[Update: The contest is closed. Commenter Kris Diede won a copy of the book.]
It’s a story so many writers dream of: publishing a cookbook with no author platform. Not only did the author Reem Kassis persevere, but her popular book, The Palestinian Table, appeared on many “Best Cookbooks” lists for the end of the year, including New York magazine, NPR, The San Francisco Chronicle, The Independent, The National Post.
Meanwhile, back to the story. The author, Reem Kassis, approached me in 2015 to review her proposal. At that time, Reem was a home cook and mother, a former business consultant with a Wharton MBA who missed the taste of her family’s Palestinian home cooking. She blogged for the Huffington Post, but not about food. She based her cookbook on recipes from her grandmother’s and aunties’ kitchens.
When she contacted me about working on a book proposal, I was interested in coaching her but realized she had no platform. Even so, I never questioned that Reem could pull off the book and get published.
Here’s how Reem Kassis got a cookbook deal for The Palestinian Table:
Q. Why did you want to write this book?
A. Living abroad in the US and Europe is what pushed me to put this book together. I wanted people to know what the real food we eat here is like. It’s not the stuff you get in the restaurants and food trucks. Most of all, I wanted my kids to know the same joy and richness of experience that food added to my life growing up, even though they are most likely going to be brought up abroad.
Q. What did you do after finishing the proposal?
A. I took my daughter to a meeting with Phaidon, which had expressed interest. At the same time I started sending emails to agents. I got responses within an hour from many of them. Even Ottolenghi’s agent responded and thought the proposal was great but it was a conflict of interest.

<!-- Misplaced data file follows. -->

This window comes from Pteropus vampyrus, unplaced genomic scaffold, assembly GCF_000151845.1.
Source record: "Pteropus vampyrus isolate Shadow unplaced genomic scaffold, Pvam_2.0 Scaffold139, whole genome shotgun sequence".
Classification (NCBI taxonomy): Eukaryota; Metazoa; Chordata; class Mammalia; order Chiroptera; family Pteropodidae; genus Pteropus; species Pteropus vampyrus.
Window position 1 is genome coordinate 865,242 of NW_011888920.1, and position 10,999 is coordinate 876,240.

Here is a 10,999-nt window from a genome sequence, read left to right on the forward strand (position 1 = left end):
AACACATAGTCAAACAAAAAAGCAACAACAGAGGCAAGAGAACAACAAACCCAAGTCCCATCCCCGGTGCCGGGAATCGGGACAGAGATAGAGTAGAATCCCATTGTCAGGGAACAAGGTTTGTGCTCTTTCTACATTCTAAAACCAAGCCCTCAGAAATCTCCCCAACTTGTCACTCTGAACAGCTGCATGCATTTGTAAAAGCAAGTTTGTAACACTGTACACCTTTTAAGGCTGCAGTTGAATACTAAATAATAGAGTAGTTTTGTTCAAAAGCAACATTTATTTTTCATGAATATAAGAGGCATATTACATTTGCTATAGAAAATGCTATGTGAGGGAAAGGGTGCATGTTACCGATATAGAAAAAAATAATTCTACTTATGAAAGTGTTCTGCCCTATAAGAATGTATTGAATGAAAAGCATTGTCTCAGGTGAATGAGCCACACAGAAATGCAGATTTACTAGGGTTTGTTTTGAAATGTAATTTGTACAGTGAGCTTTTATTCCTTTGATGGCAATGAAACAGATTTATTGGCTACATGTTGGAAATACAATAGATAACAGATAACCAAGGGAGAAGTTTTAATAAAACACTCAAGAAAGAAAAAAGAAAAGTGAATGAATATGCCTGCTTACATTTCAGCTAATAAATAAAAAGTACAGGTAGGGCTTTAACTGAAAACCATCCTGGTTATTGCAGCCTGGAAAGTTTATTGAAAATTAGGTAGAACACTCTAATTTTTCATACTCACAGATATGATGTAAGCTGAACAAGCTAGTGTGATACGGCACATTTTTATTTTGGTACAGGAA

Q. So then what happened?
A. I got the agent I wanted and he shopped the proposal around while waiting for an answer from Phaidon. In the end it went to Phaidon, which published it in the UK and the US.
I signed the deal in London. Halfway through, we had to relocate to the Philadelphia for my husband’s job.
Q. You put photos of your dishes in the proposal but you did not photograph the book.
A. Phaidon hired an Israeli photographer. They wanted a pared back look, so there are few props in the photos. We did the photo shoot at my parent’s house in Jerusalem. All the plates and serveware were my grandmother’s.
Q. How did you get a quote from Anthony Bourdain?
A. I reached out directly to Laurie Woolever, his co-writer, by email.
Q. How and when did you build an online presence to help sell the book?
Q. And you didn’t you do much of a book tour.
A. No book tour at all, actually. I signed books at the book launch in London, and I have some events coming up with Mark Vetri.
Q. How did you get so many media interviews?
A. Most of it came through the publisher. The New York Times piece was random, because I reached out to the author about something unrelated.
Q. Why are people so excited about your cookbook?
A. What I’ve heard from a lot of people is that the emotional part of it brings them home to a Palestinian table. Also it’s very authentic because it shows people what we really cook. People are curious and want to learn. All they know is the conflict and now I have a book that is not political. It’s a true narrative about who we are as Palestinians, not just our conflict.
Q. The recipes come from aunties and grandmothers who never wrote them down, right?
A. Right. I had to go sit with my mother and figure out how much sugar was in her hand. In other cases it was recipes I was cooking myself, cooked multiple times. It’s my name on the book but my mother cooked 90 percent of the recipes with me. I’m sharing family recipes and there are lots of contributions.
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